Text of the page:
In 1900 when Smallpox was the fearsome pandemic, vaccination was also the subject of strong public disagreement. At that time, President Snow had the below editorial published in the Deseret News. This item shows a consistency between that day and ours regarding this matter, though no one is ever forced to do anything. (At that time the Deseret News was considered the voice of the church, which it no longer is and hasn’t been for a while, although it is still a business entity owned by the Church). November 17, 1900, Deseret News editorial:
To the members of the Church of Jesus Christ of Latter-day Saints, Greeting:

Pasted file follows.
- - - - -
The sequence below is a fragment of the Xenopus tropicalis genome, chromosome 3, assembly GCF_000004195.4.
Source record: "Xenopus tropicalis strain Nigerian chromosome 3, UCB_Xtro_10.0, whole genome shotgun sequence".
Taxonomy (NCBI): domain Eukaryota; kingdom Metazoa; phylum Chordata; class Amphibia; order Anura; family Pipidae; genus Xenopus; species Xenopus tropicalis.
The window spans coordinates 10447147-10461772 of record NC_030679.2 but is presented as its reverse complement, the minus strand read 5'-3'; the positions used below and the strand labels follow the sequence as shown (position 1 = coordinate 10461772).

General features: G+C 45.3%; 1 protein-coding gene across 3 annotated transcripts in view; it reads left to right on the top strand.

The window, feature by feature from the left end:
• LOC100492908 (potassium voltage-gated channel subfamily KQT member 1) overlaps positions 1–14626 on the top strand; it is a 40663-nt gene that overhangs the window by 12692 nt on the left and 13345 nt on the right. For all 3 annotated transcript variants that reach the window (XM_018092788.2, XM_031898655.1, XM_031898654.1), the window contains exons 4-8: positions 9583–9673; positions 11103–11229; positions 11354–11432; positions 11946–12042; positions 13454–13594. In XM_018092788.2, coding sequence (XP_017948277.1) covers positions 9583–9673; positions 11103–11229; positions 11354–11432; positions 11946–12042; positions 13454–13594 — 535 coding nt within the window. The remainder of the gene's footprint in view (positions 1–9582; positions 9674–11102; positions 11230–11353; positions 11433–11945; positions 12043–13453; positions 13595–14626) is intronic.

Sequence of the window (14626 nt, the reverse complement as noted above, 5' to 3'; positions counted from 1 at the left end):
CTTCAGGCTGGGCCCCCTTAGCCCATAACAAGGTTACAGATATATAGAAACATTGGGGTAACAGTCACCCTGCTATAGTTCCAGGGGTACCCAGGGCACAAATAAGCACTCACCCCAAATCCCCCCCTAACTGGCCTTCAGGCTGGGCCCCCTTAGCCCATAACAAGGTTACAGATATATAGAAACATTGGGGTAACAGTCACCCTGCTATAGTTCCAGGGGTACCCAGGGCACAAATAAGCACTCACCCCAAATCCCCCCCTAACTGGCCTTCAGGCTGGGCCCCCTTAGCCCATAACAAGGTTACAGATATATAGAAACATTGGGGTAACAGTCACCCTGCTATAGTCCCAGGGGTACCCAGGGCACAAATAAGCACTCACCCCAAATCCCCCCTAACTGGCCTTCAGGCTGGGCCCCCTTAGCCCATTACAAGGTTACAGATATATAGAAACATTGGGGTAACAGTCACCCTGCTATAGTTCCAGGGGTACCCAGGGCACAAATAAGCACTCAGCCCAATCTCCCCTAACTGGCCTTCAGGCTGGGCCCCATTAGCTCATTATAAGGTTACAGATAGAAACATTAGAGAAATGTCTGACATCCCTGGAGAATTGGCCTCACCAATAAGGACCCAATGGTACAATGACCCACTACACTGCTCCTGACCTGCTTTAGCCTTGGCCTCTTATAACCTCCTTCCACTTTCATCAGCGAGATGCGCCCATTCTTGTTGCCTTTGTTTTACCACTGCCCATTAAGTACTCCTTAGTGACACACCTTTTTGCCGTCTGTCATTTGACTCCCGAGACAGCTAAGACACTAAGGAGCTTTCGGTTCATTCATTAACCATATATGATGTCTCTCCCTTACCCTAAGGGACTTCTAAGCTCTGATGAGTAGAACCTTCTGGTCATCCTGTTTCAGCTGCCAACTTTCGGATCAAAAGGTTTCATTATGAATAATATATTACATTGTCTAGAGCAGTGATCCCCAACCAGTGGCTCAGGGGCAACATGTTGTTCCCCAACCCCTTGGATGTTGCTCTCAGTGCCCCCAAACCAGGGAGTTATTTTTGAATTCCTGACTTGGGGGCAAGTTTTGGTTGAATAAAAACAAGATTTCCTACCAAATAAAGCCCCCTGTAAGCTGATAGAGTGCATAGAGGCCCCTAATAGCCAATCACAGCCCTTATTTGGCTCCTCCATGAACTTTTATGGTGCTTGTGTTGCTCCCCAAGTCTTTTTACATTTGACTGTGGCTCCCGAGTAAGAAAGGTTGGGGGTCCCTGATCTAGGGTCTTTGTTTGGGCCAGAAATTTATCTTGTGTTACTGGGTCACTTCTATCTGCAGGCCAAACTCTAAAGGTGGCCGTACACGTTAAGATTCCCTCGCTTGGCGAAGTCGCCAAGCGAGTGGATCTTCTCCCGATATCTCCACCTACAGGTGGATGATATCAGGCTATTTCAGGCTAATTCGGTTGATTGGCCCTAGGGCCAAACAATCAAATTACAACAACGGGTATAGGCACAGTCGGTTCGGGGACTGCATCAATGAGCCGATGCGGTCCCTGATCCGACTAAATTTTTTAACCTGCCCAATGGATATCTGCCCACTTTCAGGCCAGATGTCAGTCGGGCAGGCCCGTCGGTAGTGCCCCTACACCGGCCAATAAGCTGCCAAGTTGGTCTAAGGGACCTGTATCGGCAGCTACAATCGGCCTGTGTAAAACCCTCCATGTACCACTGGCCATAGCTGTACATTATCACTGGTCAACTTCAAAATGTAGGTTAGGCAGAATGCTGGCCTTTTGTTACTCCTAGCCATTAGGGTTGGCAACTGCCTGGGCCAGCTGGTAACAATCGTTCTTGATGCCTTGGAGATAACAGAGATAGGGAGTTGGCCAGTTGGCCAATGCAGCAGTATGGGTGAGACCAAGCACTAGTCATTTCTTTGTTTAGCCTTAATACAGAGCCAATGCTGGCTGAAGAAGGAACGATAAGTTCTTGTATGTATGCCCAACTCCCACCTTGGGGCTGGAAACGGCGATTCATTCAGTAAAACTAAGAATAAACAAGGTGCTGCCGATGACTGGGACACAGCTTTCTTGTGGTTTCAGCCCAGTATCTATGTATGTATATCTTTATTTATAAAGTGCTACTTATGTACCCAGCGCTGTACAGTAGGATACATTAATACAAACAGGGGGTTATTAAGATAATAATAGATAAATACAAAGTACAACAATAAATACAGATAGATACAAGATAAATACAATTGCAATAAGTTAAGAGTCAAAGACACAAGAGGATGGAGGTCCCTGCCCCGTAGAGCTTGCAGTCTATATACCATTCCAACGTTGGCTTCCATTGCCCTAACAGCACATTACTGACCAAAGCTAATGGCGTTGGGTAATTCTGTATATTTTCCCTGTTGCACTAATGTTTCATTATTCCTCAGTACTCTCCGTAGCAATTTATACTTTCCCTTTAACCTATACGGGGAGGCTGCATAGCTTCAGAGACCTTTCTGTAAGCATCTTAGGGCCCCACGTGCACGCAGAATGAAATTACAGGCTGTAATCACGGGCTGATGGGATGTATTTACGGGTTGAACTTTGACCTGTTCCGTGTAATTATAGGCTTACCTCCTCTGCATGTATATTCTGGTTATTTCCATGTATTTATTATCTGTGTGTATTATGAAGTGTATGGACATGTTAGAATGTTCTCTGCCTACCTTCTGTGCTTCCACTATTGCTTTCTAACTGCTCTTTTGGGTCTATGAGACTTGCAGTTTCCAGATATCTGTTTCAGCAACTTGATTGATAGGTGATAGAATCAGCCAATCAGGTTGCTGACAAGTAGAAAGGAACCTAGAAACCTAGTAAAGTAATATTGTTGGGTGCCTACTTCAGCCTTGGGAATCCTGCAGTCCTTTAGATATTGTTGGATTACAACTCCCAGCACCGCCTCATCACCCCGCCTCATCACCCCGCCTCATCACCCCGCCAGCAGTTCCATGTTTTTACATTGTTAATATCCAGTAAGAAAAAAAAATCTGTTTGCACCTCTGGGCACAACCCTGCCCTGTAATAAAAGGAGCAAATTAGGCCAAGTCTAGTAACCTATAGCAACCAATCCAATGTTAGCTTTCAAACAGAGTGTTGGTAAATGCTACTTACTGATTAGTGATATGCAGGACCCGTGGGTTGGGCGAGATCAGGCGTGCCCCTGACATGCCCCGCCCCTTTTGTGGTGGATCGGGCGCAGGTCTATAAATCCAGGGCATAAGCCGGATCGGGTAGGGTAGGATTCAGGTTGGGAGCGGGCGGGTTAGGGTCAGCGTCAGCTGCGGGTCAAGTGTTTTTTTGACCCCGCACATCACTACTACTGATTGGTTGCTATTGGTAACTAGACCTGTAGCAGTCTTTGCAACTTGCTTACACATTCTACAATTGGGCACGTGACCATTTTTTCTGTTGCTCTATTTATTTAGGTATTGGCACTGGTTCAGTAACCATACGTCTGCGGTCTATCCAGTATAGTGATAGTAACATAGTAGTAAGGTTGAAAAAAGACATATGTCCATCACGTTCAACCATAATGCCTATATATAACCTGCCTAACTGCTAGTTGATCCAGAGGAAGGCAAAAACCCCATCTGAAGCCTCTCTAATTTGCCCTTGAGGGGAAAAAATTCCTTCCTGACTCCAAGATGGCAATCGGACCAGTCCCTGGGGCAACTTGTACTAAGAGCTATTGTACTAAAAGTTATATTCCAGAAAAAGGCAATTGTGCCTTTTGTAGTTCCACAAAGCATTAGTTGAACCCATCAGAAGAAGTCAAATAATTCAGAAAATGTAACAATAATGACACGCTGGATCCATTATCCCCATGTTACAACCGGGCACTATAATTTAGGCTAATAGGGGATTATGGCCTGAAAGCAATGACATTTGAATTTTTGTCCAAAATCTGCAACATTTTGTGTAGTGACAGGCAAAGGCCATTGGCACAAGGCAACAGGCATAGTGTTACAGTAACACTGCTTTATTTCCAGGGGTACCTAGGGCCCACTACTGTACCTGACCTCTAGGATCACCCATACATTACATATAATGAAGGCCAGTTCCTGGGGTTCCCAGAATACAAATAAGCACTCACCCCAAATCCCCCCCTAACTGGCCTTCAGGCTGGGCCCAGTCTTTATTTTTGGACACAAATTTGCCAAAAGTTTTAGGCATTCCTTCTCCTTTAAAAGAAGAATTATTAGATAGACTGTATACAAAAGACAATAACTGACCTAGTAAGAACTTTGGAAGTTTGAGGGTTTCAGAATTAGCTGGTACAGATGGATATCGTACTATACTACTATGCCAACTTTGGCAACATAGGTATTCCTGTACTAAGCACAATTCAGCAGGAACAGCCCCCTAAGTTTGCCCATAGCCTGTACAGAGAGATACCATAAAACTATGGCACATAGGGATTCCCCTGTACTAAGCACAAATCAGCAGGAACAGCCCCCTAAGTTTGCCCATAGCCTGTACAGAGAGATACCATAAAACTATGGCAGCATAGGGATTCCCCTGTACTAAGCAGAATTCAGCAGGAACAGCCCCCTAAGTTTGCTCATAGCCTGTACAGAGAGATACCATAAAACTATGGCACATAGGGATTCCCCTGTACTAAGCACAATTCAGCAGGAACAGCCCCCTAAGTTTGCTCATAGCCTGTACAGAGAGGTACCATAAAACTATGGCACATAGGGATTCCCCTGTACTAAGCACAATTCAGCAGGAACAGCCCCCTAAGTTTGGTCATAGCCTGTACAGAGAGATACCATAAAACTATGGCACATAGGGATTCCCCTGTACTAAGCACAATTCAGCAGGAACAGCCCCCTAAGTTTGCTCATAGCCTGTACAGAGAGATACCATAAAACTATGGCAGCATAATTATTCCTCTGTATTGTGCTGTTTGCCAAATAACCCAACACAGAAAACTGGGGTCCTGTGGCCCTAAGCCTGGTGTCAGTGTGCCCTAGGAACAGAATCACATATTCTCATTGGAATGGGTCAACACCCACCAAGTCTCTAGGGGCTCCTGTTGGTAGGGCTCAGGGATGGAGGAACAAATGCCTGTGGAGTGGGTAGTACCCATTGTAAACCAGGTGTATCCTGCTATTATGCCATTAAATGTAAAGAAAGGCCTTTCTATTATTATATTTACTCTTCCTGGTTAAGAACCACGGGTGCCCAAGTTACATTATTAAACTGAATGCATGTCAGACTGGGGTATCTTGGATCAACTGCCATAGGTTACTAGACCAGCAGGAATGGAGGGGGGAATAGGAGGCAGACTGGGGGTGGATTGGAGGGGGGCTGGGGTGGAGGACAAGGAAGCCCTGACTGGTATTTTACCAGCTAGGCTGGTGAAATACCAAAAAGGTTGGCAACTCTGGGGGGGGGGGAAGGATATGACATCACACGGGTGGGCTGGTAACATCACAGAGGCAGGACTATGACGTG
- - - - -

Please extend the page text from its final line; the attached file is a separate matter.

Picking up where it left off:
The widespread feeling of fear and anxiety concerning the prevalence of smallpox in this city has caused us to advise that the Latter-day Saints college be closed for a short time, until the excitement is allayed concerning that institution of learning and others where people are in danger of exposure to this dread disease. We take this opportunity of suggesting to the people generally that they employ every precaution to prevent the spread of the contagion, by seeing to it that those who are or have been exposed exclude themselves strictly from public association with others, lest they be the means of communicating the disease. To the question of vaccination we have given careful thought and consideration; and our conclusion is that where care is taken as to cleanliness and purity of the vaccine matter, the treatment is beneficial, in that if it does not prove a preventative, it at least acts as a palliative, that is, it robs the plague of much of its terror by causing it to assume in the case of a vaccinated person, a lighter form. We are aware that there is a difference of opinion in the community as to the merits of this question; and, while we have regarded it largely as a matter of individual choice, we have felt reluctant to express ourselves publicly upon it. Now, however, we feel to publish the foregoing as our conclusion; and we therefore suggest and recommend that the people generally avail themselves of the opportunity to become vaccinated, using the utmost care to procure the services of those who are competent and will be conscientious in supplying only the purest virus that can be obtained. We feel in our minds justified in making this recommendation, and trust that it will be generally adopted. Signed: Lorenzo Snow and George Q. Cannon.